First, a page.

<link rel="stylesheet" href="jquery.treeview.css" type="text/css" />

<script type="text/javascript" src="jquery.js"></script>

<script type="text/javascript" src="jquery.treeview.js"></script>

<script>

// build treeview after web page has been loaded

$(document).ready(function(){

$("#menu").treeview();

});

</script>

</head>

<body>

<ul id="menu">

<li>Link 1

<ul>

<li>Sub link 1</li>

<li>Sub link 2</li>

<li>Sub link 3</li>

<li>Sub link 4</li>

<li>Sub link 5</li>

</ul>

</li>

<li>Link 2

<ul>

<li>Sub link 1</li>

<li>Sub link 2</li>

<li>Sub link 3</li>

<li>Sub link 4</li>

<li>Sub link 5</li>

</ul>

</li>

<li>Link 3

<ul>

<li>Sub link 1</li>

<li>Sub link 2</li>

<li>Sub link 3</li>

<li>Sub link 4</li>

<li>Sub link 5</li>

</ul>

</li>

<li>Link 4

<ul>

<li>Sub link 1</li>

<li>Sub link 2</li>

<li>Sub link 3</li>

<li>Sub link 4</li>

<li>Sub link 5</li>

</ul>

</li>

<li>Link 5

<ul>

<li>Sub link 1</li>

<li>Sub link 2</li>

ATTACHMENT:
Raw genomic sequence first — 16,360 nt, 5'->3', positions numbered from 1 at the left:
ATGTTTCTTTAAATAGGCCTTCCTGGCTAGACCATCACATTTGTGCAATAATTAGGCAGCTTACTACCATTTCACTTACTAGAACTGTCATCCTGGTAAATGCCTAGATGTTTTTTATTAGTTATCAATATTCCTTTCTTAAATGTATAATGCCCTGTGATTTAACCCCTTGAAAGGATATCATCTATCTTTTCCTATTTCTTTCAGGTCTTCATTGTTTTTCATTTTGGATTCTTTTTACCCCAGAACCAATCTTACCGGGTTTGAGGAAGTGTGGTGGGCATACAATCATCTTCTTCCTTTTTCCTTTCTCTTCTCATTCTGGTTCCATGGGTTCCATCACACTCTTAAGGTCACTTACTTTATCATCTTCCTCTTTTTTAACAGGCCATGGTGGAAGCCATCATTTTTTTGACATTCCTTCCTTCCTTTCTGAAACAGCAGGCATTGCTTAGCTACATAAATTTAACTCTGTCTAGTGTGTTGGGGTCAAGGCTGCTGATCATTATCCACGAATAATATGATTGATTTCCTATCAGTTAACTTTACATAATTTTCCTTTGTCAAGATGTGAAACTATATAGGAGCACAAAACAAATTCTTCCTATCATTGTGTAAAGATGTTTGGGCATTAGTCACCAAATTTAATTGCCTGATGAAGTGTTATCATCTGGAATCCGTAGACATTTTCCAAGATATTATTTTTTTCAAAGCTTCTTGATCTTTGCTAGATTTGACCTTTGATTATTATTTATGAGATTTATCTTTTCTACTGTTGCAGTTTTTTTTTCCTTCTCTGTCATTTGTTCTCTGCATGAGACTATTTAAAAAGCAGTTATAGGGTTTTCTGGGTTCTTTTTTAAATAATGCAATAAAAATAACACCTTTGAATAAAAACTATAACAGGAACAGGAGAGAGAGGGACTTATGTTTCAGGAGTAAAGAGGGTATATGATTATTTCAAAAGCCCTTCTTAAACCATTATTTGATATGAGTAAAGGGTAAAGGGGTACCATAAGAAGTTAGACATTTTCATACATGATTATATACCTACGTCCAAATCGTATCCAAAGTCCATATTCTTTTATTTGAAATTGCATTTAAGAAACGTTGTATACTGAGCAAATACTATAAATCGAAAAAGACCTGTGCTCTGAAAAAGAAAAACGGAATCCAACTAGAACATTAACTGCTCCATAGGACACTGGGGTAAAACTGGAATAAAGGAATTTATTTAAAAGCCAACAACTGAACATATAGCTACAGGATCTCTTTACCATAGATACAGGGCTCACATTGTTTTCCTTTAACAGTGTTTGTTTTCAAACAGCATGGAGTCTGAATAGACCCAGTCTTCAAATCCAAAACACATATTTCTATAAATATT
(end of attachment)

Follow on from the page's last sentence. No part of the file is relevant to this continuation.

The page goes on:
<li>Sub link 3</li>

<li>Sub link 4</li>

<li>Sub link 5</li>

</ul>

</li>

</ul>

</body>

</html>

Now that all of the “closed” CSS classes have been removed from each branch of the tree, they’ll be displayed initially open. The result of this process can be seen more clearly if you look at the screen shot below:

Hopefully, this example demonstrates how easy it is to construct hierarchical trees with the help of the TreeView jQuery plug-in. As usual, feel free to edit the code sample developed in this tutorial, so you can acquire more practice with this powerful JavaScript library.

Final thoughts

In this first chapter of the series, I introduced you to using the TreeView jQuery plug-in to create a professional hierarchical navigation system. Nonetheless, I’m only scratching the surface of the numerous features that come packaged with the plug-in. In the upcoming part I’m going to explain how to control which branches of the tree must be displayed collapsed and expanded.

Now that you’ve been told what topics will be covered in the next article of this series, you simply can’t miss it!